“The State Auditor’s report on the City’s Waterfront TIF District documents significant errors in the district’s administration. The City regrets these errors and will take prompt action to resolve them completely.
"The Auditor’s report covers an 11-year period beginning in 2011 and, regrettably, it is unsurprising that the City made major errors early in this audit period, as we had fundamental issues in our financial systems at that time, which in 2012, resulted in a downgrade to the edge of junk bond status and financial disaster. From the day I took office that year, fixing the City’s finances has been one of my highest priorities. While we continue to make improvements, we have made great progress, eliminating $24 million in deficits and restoring our AA credit rating to save taxpayers and ratepayers tens of millions more.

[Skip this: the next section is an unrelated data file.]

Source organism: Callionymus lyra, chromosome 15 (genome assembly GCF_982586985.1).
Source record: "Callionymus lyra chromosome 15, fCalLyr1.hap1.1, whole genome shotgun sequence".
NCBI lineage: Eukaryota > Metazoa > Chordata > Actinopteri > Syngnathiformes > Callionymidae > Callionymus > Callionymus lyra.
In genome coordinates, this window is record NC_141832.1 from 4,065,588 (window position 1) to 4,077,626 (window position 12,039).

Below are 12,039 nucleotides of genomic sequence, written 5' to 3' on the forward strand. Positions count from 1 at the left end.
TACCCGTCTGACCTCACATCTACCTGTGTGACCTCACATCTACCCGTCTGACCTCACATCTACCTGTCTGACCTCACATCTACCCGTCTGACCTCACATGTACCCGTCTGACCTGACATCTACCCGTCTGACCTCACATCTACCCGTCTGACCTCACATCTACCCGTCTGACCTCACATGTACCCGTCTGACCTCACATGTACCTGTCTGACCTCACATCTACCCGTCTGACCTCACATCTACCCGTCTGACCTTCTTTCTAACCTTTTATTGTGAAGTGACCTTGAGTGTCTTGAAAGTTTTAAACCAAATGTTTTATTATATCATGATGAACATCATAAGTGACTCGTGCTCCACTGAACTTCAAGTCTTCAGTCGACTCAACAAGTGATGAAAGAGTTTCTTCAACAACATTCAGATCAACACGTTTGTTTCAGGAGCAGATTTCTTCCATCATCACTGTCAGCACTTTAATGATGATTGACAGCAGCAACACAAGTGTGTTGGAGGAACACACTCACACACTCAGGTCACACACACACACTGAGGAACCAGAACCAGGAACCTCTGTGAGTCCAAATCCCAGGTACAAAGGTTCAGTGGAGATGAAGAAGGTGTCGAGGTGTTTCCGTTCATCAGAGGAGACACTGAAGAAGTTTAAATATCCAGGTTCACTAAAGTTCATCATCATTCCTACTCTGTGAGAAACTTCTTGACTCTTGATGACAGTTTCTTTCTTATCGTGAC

"That work has put us on a strong financial footing that will allow us to address the findings of this report without impact on operations or tax rates, and to continue the growth on our waterfront and in our downtown that the TIF program has supported for decades.”
See the City's itemized response below.
In 2013, the Legislature required the Auditor’s Office to conduct a series of audits of each TIF district in Vermont to prevent errors and mismanagement which could negatively impact the state’s Education Fund. Burlington has two TIF districts. This audit focused only on the Waterfront TIF, which despite its name also includes portions of downtown including the former mall property. An audit of the City’s other TIF district will commence in the next 8 to 12 months.